An Idyllwild summer is about the arts — every kind of art
Choosing the highlights of the Idyllwild Arts Summer Program is a bit like choosing highlights from the night sky: everywhere you look, something glitters.
From Sunday, June 9 to Sunday, Aug. 4, people of all ages and skill levels will learn about every imaginable art form, educated by teachers who’ve made careers of imagining beautiful art, with much of the learning taking place at events that are free and open to the public. It’s astonishing to realize that the abundance and variety of the Summer Program are so vast that the luminous Native American Arts Festival, lasting from June 23 to June 29, could almost be overlooked, like a star obscured by the Milky Way.
Even though lovers of dance, fashion design, film and digital media and creative writing all can find more than enough to be passionate about in the Summer Program, listing the offerings in these arts disciplines would tell only part of the story.
Consider that music lovers eager to waste no time in enjoying the Summer Program can attend a piano recital as early as the afternoon of June 9, when the Piano Performance Workshop’s three outstanding teachers Doug Ashcraft, Antoinette Perry and William Wellborn perform together in William M. Lowman Concert Hall.
From the instant that one of the three strikes the first key until the culminating Aug. 4 concert by the Festival Choir and the Chamber Festival Orchestra in the Walt Disney Concert Hall in Los Angeles, the music — of every popular genre as well as by jazz and classical musicians — will never stop.
For people fascinated by the music of words, the Summer Program’s Writers Week, from July 1 to 5, features a range of voices, from the young Salvadoran poet Javier Zamora to ground-breaking nonfiction writer Wendy C. Ortiz to novelist Vu Tran. Other Writers Week guests include novelist Janet Fitch, of “White Oleander” fame, reprising some of the lessons of her recent Idyllwild Arts Spring Writing Retreat that participants have called “brilliant,” “magical” and “the experience of a lifetime.”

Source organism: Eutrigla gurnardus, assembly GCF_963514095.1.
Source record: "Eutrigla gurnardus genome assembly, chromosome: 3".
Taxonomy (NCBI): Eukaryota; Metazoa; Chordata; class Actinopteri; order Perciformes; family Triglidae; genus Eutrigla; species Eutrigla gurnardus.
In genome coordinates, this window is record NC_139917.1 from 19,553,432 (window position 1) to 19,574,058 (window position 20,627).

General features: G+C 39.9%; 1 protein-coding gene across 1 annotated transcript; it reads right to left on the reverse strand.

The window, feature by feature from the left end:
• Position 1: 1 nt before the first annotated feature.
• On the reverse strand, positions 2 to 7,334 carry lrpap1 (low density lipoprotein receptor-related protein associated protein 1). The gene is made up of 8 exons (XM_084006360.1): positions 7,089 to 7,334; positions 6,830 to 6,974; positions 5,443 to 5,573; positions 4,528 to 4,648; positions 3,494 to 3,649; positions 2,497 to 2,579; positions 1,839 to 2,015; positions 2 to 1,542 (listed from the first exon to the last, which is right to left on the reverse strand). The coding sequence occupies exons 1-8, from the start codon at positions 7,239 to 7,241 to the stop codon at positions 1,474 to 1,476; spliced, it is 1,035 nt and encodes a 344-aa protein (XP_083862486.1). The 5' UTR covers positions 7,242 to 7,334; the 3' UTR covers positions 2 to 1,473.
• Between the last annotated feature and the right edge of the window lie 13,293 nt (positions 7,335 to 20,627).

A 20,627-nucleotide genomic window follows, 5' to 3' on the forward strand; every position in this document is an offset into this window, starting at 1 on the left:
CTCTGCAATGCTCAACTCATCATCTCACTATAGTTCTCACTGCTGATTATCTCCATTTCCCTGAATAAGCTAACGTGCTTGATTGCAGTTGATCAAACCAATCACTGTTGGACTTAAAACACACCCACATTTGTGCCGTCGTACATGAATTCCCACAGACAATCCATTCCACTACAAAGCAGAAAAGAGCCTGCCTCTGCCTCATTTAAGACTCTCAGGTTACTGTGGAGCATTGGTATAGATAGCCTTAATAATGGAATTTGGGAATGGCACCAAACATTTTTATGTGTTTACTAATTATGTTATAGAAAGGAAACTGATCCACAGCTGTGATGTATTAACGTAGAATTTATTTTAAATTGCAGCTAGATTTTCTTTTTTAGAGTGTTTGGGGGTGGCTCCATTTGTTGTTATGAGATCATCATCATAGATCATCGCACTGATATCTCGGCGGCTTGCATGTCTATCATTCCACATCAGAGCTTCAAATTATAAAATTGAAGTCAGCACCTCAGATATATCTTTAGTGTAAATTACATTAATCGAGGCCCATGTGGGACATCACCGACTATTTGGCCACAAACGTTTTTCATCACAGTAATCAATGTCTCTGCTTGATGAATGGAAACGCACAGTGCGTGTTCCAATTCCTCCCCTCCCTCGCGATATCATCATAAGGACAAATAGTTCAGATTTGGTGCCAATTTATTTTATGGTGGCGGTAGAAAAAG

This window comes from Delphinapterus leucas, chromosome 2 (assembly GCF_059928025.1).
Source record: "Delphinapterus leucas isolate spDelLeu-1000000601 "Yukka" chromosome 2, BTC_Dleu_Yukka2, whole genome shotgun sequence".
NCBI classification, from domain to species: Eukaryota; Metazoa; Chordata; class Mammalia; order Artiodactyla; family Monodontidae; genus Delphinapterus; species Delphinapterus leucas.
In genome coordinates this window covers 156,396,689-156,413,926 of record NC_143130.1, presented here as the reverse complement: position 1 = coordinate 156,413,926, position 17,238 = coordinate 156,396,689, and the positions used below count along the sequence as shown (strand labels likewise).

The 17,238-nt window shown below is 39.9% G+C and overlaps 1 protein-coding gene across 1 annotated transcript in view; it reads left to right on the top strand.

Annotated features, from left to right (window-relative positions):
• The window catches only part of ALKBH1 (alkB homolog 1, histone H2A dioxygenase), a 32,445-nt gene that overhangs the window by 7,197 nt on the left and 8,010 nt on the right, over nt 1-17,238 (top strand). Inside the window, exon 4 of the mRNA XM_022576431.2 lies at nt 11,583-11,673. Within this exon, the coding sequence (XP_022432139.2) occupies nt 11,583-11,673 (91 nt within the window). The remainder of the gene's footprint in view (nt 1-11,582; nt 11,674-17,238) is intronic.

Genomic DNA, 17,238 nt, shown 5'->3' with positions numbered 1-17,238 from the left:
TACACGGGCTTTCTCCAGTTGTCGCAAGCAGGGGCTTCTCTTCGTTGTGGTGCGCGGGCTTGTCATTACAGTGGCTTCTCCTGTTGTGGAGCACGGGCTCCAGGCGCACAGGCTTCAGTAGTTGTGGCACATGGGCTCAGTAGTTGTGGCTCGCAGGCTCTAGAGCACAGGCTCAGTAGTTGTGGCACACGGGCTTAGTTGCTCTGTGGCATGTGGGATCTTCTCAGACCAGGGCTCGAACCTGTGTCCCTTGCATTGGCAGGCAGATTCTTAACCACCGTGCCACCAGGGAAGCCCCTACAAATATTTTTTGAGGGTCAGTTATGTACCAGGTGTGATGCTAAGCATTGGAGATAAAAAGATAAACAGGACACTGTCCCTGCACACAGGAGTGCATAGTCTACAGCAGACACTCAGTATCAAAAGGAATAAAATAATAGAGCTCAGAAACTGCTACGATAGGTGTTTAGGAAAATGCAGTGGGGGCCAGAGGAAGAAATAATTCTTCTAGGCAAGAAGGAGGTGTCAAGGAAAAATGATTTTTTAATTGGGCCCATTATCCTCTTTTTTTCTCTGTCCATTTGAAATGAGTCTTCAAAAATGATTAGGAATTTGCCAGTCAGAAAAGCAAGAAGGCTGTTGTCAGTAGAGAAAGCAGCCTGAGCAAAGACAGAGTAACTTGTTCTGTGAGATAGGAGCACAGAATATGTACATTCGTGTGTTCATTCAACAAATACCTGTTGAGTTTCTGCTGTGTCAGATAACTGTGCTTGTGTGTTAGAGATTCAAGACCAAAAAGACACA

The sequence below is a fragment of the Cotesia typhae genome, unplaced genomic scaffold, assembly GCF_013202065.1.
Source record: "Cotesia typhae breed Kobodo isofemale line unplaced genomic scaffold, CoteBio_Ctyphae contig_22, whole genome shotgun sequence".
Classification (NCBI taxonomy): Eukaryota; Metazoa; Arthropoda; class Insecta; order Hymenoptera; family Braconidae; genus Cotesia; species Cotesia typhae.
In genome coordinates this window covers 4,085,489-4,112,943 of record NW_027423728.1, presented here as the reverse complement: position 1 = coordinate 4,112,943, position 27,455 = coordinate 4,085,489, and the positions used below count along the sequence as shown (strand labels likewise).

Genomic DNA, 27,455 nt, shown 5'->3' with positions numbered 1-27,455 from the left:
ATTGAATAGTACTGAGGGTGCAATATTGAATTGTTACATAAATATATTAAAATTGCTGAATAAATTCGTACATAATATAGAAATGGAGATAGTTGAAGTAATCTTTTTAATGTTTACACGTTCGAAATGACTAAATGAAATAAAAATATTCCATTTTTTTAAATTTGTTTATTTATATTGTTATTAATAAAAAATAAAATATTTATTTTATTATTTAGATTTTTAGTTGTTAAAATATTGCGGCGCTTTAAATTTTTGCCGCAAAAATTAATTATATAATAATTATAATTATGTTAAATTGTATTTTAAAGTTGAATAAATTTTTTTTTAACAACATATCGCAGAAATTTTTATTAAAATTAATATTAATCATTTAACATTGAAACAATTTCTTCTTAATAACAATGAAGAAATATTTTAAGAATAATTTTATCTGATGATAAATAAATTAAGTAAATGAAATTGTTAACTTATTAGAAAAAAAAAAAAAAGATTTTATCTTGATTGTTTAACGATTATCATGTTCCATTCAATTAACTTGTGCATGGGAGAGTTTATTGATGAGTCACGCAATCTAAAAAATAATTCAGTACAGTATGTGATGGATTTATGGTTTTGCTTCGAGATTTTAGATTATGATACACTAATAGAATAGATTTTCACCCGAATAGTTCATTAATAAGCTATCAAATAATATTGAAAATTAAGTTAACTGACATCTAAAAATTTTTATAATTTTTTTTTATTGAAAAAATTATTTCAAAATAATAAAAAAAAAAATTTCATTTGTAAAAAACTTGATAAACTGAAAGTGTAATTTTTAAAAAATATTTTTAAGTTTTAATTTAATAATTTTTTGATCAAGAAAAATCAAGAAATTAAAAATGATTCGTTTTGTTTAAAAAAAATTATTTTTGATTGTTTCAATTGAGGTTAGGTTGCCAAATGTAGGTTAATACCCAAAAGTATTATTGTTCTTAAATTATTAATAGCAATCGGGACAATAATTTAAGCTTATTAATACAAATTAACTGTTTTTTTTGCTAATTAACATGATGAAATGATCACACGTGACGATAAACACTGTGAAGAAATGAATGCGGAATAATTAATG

Visual arts offerings hit the ground in a sprint with a June 9 slide show of works by the seven Metals Week instructors and with Hot Clay Lectures the next two evenings. Jewelry-making, painting, drawing, printmaking, photography, sculpture, glassblowing and weaving will complete the Summer Program’s exhaustive tour of the visual arts.
Even though mastery such as the Summer Program teachers possess can take decades to develop, most artists are first drawn to their crafts as young people. The Idyllwild Arts Summer Program is generous in feeding the appetites of children for the arts, with Theatre among the Summer Program departments that set a full table. The Junior Players Theatre will serve up Friday night feasts from three different young people’s classes on July 5, July 19 and Aug. 2.
Mentioning JPT is a reminder that many Summer Program classes and events are held outdoors, often in the evening. The night sky can be a metaphor for the riches of the Summer Program, but it also has its own dazzling reality as another reason to enjoy summer on the Idyllwild Arts campus.
For more information, visit Idyllwildarts.org.